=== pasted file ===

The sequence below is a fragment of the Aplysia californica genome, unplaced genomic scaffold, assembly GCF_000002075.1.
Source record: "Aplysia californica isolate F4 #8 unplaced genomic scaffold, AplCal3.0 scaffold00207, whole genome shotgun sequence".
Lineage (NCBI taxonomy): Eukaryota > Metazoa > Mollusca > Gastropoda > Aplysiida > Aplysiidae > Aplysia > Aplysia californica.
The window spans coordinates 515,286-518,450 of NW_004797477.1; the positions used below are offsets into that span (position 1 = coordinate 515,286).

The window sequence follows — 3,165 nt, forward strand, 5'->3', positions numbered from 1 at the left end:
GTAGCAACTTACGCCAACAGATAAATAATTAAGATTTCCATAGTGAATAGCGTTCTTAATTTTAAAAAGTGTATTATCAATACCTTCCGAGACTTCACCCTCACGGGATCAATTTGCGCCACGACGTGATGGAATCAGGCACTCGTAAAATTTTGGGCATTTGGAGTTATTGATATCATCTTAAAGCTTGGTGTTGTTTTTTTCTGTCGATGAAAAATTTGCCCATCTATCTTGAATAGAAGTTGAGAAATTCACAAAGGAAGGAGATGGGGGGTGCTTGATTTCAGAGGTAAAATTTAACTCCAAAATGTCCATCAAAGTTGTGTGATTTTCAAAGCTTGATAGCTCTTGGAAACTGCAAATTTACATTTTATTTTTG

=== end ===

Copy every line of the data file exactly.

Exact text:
The sequence below is a fragment of the Aplysia californica genome, unplaced genomic scaffold, assembly GCF_000002075.1.
Source record: "Aplysia californica isolate F4 #8 unplaced genomic scaffold, AplCal3.0 scaffold00207, whole genome shotgun sequence".
Lineage (NCBI taxonomy): Eukaryota > Metazoa > Mollusca > Gastropoda > Aplysiida > Aplysiidae > Aplysia > Aplysia californica.
The window spans coordinates 515,286-518,450 of NW_004797477.1; the positions used below are offsets into that span (position 1 = coordinate 515,286).

The window sequence follows — 3,165 nt, forward strand, 5'->3', positions numbered from 1 at the left end:
GTAGCAACTTACGCCAACAGATAAATAATTAAGATTTCCATAGTGAATAGCGTTCTTAATTTTAAAAAGTGTATTATCAATACCTTCCGAGACTTCACCCTCACGGGATCAATTTGCGCCACGACGTGATGGAATCAGGCACTCGTAAAATTTTGGGCATTTGGAGTTATTGATATCATCTTAAAGCTTGGTGTTGTTTTTTTCTGTCGATGAAAAATTTGCCCATCTATCTTGAATAGAAGTTGAGAAATTCACAAAGGAAGGAGATGGGGGGTGCTTGATTTCAGAGGTAAAATTTAACTCCAAAATGTCCATCAAAGTTGTGTGATTTTCAAAGCTTGATAGCTCTTGGAAACTGCAAATTTACATTTTATTTTTG